Lately, I’ve found myself in more interviews than one should allow. And the longer I sit through interviews, the more I realize how relaxed standards are at this time and first impressions no longer matter. My first experience with writing a resume and going through the interview process occurred when I was in high school. I completed a course hoping for an opportunity to be awarded a scholarship to a school of my choice. In addition to one person in the class receiving a scholarship, five percent of the participants in the class would be given an opportunity for employment at a bank. The requirements consisted of us having to go to weekly classes, take part in a three part resume writing session, submit our resumes to employers and interview for a teller position. At the end of the class, I was one of the students that received a position at the bank. Whoo Hoo, I got the job! Not! I was only there for the scholarship opportunity but I accepted the position because of the score I received for my resume and the interview. I was delighted to know how impressed the professionals were with my resume writing skills and how well I was able to articulate my thoughts during the interview. However, it appears that everything I was taught many many years ago no longer applies. But even now, I find myself with committees that still seek potential employees that live up many of those standards I was taught many moons ago.
- Arrive early for your interview – Four years ago I had an interview at a school approximately seven minutes from my home. I left with the intent to arrive 15 minutes before the start time. Upon arrival, I couldn’t distinguish the front entrance of the building from the back entrance and I parked in the wrong parking lot. I walked to several entrances trying to locate the right entry. By the time I arrived to the correct door, I was only five minutes early. Had I planned to arrive right on time, I would have been late. In addition to arriving early, this experience taught me to prepare for the unexpected and plan ahead.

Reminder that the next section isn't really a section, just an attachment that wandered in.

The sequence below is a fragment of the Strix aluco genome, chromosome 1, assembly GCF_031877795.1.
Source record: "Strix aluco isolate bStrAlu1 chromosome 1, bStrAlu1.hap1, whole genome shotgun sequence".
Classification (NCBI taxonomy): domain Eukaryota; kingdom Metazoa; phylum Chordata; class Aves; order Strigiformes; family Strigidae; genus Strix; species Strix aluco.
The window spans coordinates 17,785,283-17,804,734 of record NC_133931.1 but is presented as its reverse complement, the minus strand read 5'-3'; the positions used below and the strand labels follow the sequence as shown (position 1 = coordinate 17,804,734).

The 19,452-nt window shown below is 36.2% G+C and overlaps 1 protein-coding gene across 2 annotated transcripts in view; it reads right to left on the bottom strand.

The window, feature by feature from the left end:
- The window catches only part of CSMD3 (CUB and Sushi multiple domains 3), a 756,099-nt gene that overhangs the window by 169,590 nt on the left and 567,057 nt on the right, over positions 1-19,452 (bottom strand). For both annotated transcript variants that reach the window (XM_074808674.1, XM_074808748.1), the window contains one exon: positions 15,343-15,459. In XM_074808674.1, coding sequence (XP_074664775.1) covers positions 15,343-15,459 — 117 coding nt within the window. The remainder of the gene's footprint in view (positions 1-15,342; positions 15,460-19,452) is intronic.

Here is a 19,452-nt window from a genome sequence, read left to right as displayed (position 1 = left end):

- Dress professionally – Can we please go back to the black or blue dress or dark colored suits? Do men still wear suits and ties for interviews? Since I began my career as a professional, I have kept a black suit in my closet. My black dress is not always adequately pressed for interviews but that black suit and white shirt are forever ready. In addition to your suit or dress, make sure your shoes are free of scuff marks and are closed toe shoes. If you’re like me and wear lots of accessories, take them off for your interview. A simple pair of stud earrings, a wristwatch and a light bracelet are more than enough. And make sure your hair is neatly combed. Prior to my interview, I had two neat cornrow braids in my hair. The braids were very neat but also very unprofessional. I took the braids down and pulled my hair back into a sleek bun. Make sure you present yourself in such a way that the committee can focus on what you’re saying and not your appearance.
- Bring a copy of your resume – This day and time, many companies pull your resumes from an applicant tracking system . Sometimes your resume has been sitting there for months. Printing a copy allows you to review your resume and add any updates prior to your interview. The committee is okay with you saying, “I know you have a copy of my resume but there were some updates made to my resume. I have a copy for the committee.”
- Come prepared for the interview. Answer the question, please – Please don’t get in an interview and start rambling. We know if you know the answer or not. Answer the question and if you don’t know the answer, feel comfortable in admitting that. You have an opportunity to ask questions. At that point ask about potential training for any skills you might need. Refer back to the question you couldn’t answer to see if there’s a chance for you to learn about the thing you didn’t know about.
- Remain humble – I think the most annoying phrases I have heard in interviews are, “I know I’ll outshine everybody on this team.”, “I know I would be an asset to this team.” or my favorite, “My area of growth or my weakness is that I’m an overachiever.” What? What does any of this mean? You don’t know me! Why are you competing against your potential team? These statements confuse me. Help me understand exactly what you’re saying!
And here’s a bonus, while we’re working remotely, find a white wall and put your back against it. Please don’t sit in your bed, with your legs crossed, during an interview. What are some of the craziest things you’ve seen or heard during an interview? What are some of the things you find necessary for applicants to do in preparation for an interview or during the process of interviewing?